We anchored at the deep wall edge of the island.  The tide was just past high and the wind was coming over the oceanside of the island, making it a southeast kinda thing.  The anchor slid into 60 feet of water, so we urged everyone to make for the island before descending.  There was no current.

Larry and Al, Jacki and Anna, Laurent, Pete, Pat, The Captain and I were on board.  The lobsterers caught one each.  The videoer (me) caught three different decorator crabs in various garb, on one sunken/abandoned lobster cage, right next to the anchor at about 35 feet.  The visibility was putrid until I hit the sand, then it clearer out to about 15 feet all around.  Others stated the temperature down there was 50 degrees.

We loaded up for the second site and Pete picked Rafe’s Chasm, on the way back into the harbor.  I anchored in about 20 feet of water, but the depth sounder varied as we swung, so I knew it would be very bouldery down there.  It was.  Good lobster habitat, but no legal ones available for our divers today.  Pete said the visibility was much better at this site – 15 feet.

Pete’s chili made the chills go quickly.  Lots of sun again.

Good people – good day.

Perfect, Just Perfect (except the Visibility)

May 26, 2007

Oh, what a bee-yoo-tee-full morning!  It was already 80 degrees at 8:15 AM as we drove through town to get The Captain new sunglasses in anticipation of a very sunny day.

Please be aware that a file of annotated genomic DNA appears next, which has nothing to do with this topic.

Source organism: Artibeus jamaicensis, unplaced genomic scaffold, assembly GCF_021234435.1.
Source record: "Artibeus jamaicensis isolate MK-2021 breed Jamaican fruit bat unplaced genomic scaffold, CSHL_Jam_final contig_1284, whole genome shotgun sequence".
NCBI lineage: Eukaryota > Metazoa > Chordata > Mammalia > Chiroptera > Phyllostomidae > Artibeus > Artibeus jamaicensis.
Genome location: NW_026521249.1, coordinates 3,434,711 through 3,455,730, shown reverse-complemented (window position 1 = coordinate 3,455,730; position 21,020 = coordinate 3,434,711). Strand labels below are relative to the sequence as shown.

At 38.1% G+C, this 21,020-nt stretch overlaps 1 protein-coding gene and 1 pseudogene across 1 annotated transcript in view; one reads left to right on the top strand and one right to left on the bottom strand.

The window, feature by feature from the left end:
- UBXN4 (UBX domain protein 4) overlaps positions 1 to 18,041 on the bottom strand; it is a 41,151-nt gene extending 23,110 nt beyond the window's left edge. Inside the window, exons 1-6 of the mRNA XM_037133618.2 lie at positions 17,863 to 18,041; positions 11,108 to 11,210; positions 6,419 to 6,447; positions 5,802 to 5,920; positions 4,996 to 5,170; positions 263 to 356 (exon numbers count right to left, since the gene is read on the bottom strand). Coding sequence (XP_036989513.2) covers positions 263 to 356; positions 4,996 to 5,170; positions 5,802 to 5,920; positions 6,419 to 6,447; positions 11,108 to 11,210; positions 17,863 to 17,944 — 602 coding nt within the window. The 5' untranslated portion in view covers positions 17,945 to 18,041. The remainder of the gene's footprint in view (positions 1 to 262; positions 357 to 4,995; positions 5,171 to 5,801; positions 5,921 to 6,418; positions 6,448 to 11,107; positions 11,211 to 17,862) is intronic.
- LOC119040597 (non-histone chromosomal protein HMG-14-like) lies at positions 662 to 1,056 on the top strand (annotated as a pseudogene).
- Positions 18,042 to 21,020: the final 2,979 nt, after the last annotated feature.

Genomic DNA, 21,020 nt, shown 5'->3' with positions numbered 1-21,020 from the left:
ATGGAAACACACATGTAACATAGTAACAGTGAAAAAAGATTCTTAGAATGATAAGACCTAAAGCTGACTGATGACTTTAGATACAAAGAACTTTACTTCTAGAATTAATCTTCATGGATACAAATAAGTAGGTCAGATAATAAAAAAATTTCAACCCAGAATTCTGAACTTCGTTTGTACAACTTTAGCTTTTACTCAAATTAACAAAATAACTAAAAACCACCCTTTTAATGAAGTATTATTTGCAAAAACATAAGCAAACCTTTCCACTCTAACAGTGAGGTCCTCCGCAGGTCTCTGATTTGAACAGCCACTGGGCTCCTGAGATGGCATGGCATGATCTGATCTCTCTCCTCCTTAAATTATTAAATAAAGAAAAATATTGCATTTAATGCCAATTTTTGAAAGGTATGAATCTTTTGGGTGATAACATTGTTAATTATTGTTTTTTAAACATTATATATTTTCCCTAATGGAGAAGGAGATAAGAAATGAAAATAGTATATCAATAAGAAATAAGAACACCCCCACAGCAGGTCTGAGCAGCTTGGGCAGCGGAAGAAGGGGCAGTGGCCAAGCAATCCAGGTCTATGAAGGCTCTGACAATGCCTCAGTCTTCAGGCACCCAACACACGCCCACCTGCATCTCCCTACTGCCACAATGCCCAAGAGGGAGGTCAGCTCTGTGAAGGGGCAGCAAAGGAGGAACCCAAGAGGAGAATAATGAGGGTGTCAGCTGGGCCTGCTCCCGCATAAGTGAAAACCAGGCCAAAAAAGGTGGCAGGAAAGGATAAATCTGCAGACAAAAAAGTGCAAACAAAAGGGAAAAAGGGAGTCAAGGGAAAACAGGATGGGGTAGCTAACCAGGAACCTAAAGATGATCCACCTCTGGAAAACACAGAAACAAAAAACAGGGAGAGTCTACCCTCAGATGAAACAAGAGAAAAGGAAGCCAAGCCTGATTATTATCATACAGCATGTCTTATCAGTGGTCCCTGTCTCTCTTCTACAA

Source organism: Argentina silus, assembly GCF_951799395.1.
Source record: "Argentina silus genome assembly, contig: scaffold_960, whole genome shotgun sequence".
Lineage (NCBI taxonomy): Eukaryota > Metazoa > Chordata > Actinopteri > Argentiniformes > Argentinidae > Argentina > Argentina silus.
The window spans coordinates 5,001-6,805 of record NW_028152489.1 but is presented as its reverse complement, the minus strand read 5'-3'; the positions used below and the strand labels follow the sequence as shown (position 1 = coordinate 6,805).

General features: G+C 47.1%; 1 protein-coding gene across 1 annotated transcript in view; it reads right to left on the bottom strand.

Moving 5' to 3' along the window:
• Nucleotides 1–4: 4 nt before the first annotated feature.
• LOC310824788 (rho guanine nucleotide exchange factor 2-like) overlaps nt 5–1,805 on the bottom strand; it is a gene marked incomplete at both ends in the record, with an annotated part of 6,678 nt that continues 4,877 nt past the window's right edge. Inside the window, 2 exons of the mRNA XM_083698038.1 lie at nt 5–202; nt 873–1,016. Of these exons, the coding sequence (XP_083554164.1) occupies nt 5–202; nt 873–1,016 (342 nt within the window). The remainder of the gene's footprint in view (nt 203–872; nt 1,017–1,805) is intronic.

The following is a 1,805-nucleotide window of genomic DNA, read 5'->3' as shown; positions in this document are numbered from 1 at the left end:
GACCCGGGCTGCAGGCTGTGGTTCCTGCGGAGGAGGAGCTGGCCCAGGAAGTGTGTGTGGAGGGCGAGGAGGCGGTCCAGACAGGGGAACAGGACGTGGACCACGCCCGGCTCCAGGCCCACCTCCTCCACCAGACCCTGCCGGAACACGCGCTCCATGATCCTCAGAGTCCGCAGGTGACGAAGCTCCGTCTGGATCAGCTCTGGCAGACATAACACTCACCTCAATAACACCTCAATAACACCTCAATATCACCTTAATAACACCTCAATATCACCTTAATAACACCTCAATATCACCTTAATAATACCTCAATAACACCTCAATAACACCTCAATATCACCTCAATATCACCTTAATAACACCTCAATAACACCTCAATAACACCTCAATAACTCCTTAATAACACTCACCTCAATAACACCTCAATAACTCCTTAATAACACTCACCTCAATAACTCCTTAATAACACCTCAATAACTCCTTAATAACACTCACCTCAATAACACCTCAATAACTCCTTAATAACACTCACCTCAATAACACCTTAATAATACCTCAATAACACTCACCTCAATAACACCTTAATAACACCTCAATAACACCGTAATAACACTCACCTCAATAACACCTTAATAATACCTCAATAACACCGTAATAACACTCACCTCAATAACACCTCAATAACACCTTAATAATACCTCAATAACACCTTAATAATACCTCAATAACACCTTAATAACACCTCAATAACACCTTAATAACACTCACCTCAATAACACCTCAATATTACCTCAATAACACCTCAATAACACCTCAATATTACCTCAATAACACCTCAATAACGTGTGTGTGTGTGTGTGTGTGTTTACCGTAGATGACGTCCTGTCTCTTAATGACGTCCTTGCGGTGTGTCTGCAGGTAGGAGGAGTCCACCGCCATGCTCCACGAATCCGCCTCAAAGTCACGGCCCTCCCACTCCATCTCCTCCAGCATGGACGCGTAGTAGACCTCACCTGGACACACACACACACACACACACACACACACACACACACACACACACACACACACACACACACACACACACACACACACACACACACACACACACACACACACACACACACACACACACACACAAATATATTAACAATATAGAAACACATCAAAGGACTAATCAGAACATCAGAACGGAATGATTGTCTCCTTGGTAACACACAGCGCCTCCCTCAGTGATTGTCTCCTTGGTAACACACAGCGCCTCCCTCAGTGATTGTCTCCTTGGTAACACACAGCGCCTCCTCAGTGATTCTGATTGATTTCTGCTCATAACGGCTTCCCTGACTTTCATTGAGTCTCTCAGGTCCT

We had Paul Savageau, Patrick Scalli, Joe Finkhouse, and Laurent Dubois today and planned to go back to the USF New Hampshire to look for more treasure.  Pat had to do family stuff and couldn’t be with us, but Kathy Cardinale was crew in her place.  Pete and I rounded out the headcount.

The trip was uneventful through the Blynman Cut and over to Brown’s for fuel.  We saw fish broaching in a school between Brown’s finger docks and the huge commercial dock across the way near the Coast Guard’s cutter. 

Then we powered down the shore southwest to the wreck site.  We anchored just about over the biggest piece of wreckage, avoiding a fisherman who had anchored in our traditional site behind Graves Island.  He left when I hoisted our big dive flag, probably deciding that we would scare the fish.

Everyone hurried to get into the water because the fever to collect copper had infected them.   It was about 50 degrees on the surface and 45-48 on the bottom.  Visibility was only 5 feet, though.  This was a surprise because we’d had almost no wind for two days.

The divers all came back with something from the site.  Laurent found a door latch and several square-headed nails that were shaped in a curlicue to hold the copper sheathing to the wooden hull.